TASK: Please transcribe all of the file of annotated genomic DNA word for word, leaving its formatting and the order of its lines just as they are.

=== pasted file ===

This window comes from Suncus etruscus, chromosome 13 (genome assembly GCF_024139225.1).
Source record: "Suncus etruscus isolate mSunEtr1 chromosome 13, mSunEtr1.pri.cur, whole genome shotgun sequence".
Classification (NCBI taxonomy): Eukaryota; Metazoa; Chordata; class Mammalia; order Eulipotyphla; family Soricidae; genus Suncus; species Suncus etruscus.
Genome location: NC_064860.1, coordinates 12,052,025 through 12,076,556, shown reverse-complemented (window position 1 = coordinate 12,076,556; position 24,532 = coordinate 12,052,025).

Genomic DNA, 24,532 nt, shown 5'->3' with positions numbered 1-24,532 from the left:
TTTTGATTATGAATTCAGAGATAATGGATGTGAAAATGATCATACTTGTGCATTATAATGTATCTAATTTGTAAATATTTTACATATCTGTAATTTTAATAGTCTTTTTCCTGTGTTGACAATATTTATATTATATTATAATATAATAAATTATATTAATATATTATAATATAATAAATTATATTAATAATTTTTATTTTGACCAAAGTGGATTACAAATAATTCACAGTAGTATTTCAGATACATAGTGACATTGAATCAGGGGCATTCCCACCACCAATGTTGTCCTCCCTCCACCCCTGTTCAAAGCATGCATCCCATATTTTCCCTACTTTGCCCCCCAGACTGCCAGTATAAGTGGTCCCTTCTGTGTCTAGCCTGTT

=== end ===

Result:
This window comes from Suncus etruscus, chromosome 13 (genome assembly GCF_024139225.1).
Source record: "Suncus etruscus isolate mSunEtr1 chromosome 13, mSunEtr1.pri.cur, whole genome shotgun sequence".
Classification (NCBI taxonomy): Eukaryota; Metazoa; Chordata; class Mammalia; order Eulipotyphla; family Soricidae; genus Suncus; species Suncus etruscus.
Genome location: NC_064860.1, coordinates 12,052,025 through 12,076,556, shown reverse-complemented (window position 1 = coordinate 12,076,556; position 24,532 = coordinate 12,052,025).

Genomic DNA, 24,532 nt, shown 5'->3' with positions numbered 1-24,532 from the left:
TTTTGATTATGAATTCAGAGATAATGGATGTGAAAATGATCATACTTGTGCATTATAATGTATCTAATTTGTAAATATTTTACATATCTGTAATTTTAATAGTCTTTTTCCTGTGTTGACAATATTTATATTATATTATAATATAATAAATTATATTAATATATTATAATATAATAAATTATATTAATAATTTTTATTTTGACCAAAGTGGATTACAAATAATTCACAGTAGTATTTCAGATACATAGTGACATTGAATCAGGGGCATTCCCACCACCAATGTTGTCCTCCCTCCACCCCTGTTCAAAGCATGCATCCCATATTTTCCCTACTTTGCCCCCCAGACTGCCAGTATAAGTGGTCCCTTCTGTGTCTAGCCTGTT